Author: Tom Learmont (2020)
The prehistory of South African hand-built lightweights goes as far back as the 1860s, and tantalising mentions of boneshakers which may have been locally crafted. One was fitted with a lugsail, which came in handy in the windy Cape. True lightweight manufacture began in earnest in the 1890s, with the rise of the Springbuck Cycle brand, launched by Donald Menzies. Then came a long lull in lightweight construction. It lasted until immediately after World War II, and the advent of Hans Huth, of the Johannesburg cycle firm Deale and Huth.
He had been importing from the UK, where Dan O’ Donovan, with his sons Ivan and Gerald, were turning out 531 Carlton frames with aggressive geometry and jewel-like plated finishes. The O’ Donovan family helped Hans Huth to import 531 tube sets, and encouraged him to build his own frames, under the name DHC. Stars like Bobby Fowler, Jimmy Swift and Tommy Shardelow rode DHC frames in Olympic and Commonwealth Games; on the local track scene, Abe Jonker and Jan Hettema set up world marks for the 1000 metres. For a decade, the DHC marque ruled.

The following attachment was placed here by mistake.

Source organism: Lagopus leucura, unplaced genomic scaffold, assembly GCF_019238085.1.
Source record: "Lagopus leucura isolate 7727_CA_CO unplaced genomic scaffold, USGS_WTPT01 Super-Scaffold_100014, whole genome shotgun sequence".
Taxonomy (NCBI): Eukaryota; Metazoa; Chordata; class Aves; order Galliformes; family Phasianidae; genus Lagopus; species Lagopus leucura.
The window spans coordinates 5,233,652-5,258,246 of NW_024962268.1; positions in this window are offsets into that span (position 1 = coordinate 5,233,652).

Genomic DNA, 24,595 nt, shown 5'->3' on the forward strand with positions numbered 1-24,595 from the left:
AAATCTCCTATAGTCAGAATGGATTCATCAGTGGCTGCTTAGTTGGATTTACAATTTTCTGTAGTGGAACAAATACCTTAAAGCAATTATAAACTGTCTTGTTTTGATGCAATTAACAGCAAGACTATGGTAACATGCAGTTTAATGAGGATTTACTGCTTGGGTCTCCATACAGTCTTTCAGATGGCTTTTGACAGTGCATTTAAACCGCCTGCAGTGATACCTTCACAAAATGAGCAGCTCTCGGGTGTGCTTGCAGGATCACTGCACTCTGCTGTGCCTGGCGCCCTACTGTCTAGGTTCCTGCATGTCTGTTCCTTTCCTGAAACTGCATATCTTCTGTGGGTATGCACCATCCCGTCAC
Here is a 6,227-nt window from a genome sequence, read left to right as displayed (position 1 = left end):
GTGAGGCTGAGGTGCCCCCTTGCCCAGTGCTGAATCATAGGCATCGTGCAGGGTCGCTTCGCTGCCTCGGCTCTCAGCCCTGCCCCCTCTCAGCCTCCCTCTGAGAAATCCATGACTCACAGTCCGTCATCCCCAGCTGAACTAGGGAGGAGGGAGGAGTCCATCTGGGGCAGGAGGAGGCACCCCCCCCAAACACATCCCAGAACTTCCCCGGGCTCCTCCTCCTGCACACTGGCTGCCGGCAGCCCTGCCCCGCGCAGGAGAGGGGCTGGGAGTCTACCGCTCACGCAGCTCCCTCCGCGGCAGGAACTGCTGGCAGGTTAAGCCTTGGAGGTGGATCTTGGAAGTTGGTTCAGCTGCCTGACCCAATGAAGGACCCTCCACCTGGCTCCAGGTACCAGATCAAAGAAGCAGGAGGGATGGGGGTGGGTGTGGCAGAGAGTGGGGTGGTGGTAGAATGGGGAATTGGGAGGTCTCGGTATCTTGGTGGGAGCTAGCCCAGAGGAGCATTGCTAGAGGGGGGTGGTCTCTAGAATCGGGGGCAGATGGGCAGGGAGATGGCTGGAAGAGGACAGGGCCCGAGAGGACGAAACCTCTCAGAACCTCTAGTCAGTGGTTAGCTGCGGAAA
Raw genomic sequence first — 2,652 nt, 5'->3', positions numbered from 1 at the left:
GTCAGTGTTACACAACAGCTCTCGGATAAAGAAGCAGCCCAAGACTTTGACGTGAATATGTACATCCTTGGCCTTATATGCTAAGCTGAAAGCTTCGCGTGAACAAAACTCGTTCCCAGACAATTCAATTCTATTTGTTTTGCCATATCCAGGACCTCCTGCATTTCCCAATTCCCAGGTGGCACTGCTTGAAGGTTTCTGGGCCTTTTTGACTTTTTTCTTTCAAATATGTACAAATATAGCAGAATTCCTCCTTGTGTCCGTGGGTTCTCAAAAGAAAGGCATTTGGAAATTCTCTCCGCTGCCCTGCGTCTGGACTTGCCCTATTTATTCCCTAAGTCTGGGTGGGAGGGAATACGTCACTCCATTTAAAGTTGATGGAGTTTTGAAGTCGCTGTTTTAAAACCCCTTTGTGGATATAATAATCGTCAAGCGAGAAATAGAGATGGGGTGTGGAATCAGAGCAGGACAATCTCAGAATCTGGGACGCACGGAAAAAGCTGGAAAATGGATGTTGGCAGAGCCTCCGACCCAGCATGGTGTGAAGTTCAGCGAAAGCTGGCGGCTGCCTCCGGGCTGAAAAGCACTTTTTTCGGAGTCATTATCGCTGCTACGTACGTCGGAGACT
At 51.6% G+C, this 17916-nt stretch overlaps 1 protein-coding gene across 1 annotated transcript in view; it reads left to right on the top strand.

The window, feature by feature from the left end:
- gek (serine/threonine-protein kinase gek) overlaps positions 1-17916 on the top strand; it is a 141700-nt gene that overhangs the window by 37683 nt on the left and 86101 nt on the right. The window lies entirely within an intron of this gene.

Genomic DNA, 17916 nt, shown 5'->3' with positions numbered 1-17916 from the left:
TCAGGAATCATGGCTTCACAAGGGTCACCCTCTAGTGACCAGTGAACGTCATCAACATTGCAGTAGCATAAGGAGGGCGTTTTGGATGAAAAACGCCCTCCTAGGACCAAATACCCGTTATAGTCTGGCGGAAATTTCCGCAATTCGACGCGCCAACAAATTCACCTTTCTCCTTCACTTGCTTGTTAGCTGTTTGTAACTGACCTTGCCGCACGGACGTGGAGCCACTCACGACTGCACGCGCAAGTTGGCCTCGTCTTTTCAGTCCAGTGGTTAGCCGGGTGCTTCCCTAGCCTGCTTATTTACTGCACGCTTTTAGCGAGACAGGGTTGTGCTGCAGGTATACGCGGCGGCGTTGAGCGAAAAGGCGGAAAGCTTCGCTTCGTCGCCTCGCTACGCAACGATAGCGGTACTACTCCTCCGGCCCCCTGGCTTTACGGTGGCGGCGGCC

But Hans Huth was getting old, and in 1963 DHC was sold to Basil Cohen, who proceeded to expand, innovate and boost black cycle sport during the difficult apartheid years. Meanwhile, the O’ Donovans were thriving after the Raleigh takeover of Carlton. Ivan ran the vast South African Raleigh factory; in the UK, Gerald headed the TI Raleigh “skunk works” where experimental racing frames were built in secret.
Basil Cohen continued to boost the sport and expand the DHC marque over the next thirty years, with a whole stable that ranged from “fairy cycles” to top professional kit. Many of these marques came from a small factory to the north of Johannesburg at Babelegi, where Gotti Hansen held sway. He produced his own marque, which was Hansom, plus frames of all sorts for clients. DHC owned the brands Le Turbo, Strasse, and Zini.
Independent builders thrived in the seventies and eighties. In the Cape, bespoke models were turned out under the Lejeune label by Francois Du Toit. The Peter Allan and Alpina brands were crafted by a talented young Scot, Duncan McIntyre, who had switched from competition to construction. Then came Bill Lange, who had trained with Patorek in the US. An IT expert, he fed customers’ details into a computer application he had written, and pioneered silver-brazed frames in 753 tubing.
The Golden Age seems to have faded by the mid-80s, but collectors who are on the lookout for South African frames can trust the marques mentioned above.